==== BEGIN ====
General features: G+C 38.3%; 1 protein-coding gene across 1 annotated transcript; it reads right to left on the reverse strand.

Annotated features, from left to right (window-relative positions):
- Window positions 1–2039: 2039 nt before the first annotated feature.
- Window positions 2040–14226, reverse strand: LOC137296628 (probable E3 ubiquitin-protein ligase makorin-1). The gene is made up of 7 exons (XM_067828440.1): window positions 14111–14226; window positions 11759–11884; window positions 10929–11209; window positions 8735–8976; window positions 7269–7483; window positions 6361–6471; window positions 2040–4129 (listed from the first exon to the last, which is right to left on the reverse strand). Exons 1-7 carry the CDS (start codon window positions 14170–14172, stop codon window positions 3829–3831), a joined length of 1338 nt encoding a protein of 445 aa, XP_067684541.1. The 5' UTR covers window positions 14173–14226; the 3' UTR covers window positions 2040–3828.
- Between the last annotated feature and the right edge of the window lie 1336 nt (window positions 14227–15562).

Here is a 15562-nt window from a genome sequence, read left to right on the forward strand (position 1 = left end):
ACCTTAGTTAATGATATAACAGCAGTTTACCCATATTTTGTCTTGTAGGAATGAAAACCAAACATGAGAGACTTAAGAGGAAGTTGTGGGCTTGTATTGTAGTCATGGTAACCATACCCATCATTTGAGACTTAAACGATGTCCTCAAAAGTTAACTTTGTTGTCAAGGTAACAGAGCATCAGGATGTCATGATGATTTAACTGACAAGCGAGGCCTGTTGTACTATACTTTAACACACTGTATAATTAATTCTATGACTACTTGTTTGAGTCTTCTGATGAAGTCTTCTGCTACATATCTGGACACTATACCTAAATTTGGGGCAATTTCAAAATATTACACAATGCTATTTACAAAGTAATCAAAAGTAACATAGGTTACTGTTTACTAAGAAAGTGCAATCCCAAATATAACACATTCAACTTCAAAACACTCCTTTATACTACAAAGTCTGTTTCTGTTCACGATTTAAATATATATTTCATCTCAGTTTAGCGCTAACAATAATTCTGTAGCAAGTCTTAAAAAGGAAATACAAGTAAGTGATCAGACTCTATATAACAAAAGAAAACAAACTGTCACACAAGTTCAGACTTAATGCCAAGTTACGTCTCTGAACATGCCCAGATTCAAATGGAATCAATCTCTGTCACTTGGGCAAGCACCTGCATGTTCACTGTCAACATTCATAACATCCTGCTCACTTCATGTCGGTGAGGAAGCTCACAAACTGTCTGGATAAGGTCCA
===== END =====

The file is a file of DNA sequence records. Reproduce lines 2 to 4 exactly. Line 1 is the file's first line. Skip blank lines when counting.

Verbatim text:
Annotated features, from left to right (window-relative positions):
- Window positions 1–2039: 2039 nt before the first annotated feature.
- Window positions 2040–14226, reverse strand: LOC137296628 (probable E3 ubiquitin-protein ligase makorin-1). The gene is made up of 7 exons (XM_067828440.1): window positions 14111–14226; window positions 11759–11884; window positions 10929–11209; window positions 8735–8976; window positions 7269–7483; window positions 6361–6471; window positions 2040–4129 (listed from the first exon to the last, which is right to left on the reverse strand). Exons 1-7 carry the CDS (start codon window positions 14170–14172, stop codon window positions 3829–3831), a joined length of 1338 nt encoding a protein of 445 aa, XP_067684541.1. The 5' UTR covers window positions 14173–14226; the 3' UTR covers window positions 2040–3828.